McDonnell: Virginia’s Cash Reserve to Approach $1 Billion
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LYNCHBURG, Va. — Gov. Bob McDonnell said Monday the state will be able to beef up its “rainy day” cash reserve fund to almost $1 billion from the past fiscal year’s surplus.
Making the final August multi-city tour of his soon-to-end term, McDonnell told reporters that unspent state appropriations combined with the revenue surplus would allow the state to make a substantial deposit into the fund.
He will announce details of the surplus next week when he addresses the General Assembly’s budget-writing committees.
McDonnell is on a seven-day, 22-city tour of Virginia that culminates Thursday, providing him a respite from his Richmond office and worries over state and federal investigations into his ties to a major campaign donor and businessman who showered the first family with more than $140,000 in gifts and loans the past four years.
McDonnell acknowledged being on the road was a relief, but said his recent troubles had nothing to do with it. He said he no longer reads news accounts about the controversy, and noted that he has done similar tours each summer for the first three years of his term.
“I’ve been changing the subject for five months,” he said, referring to the life span of his troubles. “I’m talking about the things people care about. I can’t control what people want to write about but what I can control is the way government works.”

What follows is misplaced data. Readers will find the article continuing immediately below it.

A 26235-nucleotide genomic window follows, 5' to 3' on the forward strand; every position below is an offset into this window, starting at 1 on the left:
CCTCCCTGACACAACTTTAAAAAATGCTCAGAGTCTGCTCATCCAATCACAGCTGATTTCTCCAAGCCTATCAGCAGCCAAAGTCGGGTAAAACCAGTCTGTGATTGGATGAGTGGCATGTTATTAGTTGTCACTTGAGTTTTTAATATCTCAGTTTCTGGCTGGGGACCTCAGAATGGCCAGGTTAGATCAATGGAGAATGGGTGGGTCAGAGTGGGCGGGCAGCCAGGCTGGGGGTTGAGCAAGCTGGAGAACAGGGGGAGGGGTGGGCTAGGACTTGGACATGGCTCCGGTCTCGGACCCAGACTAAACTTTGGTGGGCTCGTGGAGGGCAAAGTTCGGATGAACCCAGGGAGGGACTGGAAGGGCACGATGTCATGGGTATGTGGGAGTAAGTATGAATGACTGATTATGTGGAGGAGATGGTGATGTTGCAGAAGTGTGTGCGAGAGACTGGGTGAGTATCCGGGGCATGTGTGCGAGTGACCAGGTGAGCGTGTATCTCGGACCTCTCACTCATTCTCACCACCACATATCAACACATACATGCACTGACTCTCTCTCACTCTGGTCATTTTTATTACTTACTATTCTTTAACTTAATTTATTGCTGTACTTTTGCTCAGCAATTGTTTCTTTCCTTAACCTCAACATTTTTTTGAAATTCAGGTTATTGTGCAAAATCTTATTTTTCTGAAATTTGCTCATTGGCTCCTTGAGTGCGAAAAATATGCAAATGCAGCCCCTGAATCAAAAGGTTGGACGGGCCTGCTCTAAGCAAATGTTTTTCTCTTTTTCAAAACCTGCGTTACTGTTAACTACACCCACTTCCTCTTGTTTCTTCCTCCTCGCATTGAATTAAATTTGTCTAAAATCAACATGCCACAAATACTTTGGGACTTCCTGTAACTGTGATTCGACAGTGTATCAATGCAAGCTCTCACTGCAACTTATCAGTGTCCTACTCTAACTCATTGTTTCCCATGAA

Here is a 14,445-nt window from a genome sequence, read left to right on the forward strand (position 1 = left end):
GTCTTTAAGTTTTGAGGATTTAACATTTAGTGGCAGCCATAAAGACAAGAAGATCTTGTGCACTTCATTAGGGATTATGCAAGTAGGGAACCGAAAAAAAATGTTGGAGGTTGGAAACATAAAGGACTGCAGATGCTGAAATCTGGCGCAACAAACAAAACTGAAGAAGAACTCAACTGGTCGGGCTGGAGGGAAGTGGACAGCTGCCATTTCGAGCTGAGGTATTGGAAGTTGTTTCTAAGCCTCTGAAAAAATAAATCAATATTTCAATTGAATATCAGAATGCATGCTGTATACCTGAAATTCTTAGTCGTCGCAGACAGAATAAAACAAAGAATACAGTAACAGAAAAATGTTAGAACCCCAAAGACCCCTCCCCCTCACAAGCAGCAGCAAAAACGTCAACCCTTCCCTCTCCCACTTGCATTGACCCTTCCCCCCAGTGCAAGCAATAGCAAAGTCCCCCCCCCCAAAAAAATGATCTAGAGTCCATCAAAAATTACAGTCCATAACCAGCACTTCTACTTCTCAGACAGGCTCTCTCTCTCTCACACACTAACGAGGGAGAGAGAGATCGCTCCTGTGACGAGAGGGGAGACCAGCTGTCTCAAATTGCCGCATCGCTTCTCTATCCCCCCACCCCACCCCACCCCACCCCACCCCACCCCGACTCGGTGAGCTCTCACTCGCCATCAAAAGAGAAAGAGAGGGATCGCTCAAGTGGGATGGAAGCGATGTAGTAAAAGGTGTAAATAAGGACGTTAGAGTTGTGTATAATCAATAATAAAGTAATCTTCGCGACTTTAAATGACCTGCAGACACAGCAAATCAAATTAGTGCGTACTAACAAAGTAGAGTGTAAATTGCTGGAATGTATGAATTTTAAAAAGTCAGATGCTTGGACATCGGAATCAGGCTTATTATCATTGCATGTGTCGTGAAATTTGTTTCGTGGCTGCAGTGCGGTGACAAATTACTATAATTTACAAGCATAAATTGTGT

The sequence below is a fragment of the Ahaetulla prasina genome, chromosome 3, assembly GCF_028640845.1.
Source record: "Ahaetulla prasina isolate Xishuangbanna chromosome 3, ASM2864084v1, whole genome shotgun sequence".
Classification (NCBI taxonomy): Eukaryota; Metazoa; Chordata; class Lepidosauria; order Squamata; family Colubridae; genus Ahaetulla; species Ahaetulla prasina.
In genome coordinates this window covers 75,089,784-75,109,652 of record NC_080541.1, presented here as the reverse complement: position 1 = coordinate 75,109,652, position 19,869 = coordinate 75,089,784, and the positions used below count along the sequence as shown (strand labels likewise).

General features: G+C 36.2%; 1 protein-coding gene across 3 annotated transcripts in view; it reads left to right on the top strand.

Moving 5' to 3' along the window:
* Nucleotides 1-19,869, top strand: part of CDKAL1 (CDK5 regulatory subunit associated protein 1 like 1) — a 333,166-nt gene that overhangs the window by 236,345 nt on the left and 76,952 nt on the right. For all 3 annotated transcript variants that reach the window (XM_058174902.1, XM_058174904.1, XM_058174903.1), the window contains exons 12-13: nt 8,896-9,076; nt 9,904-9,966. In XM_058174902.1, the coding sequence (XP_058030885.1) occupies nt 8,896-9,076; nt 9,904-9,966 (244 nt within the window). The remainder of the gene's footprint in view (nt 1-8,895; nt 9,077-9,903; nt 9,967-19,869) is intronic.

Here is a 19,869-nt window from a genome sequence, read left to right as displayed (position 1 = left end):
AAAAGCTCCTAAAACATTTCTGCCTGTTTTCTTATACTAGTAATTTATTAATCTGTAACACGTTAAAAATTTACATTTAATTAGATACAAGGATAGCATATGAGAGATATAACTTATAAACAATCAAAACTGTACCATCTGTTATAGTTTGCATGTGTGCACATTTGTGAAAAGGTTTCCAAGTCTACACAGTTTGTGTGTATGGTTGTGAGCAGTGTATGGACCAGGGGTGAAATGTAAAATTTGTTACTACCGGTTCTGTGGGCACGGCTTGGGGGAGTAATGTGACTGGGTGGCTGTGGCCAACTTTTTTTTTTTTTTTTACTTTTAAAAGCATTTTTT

In McDonnell’s second stop of the day, where he was briefed on a highway interchange project, Liberty University Chancellor Jerry Falwell Jr., namesake son of the school’s late founder and television pastor, said he’s followed McDonnell’s travails only peripherally. He said he senses from people he knows that the scandal lost steam after McDonnell apologized publicly late last month that he was returning gifts from Star Scientific Inc. CEO Jonnie Williams Sr. or reimbursing him for them and repaying loans of nearly $125,000.
“I think when something like that happens, your friends are still your friends and your enemies are going to pretend like they were your friends but now they’re your enemies, but they always were your enemies,” said Falwell, who took over as head of the growing Christian school after his father’s death in 2008.
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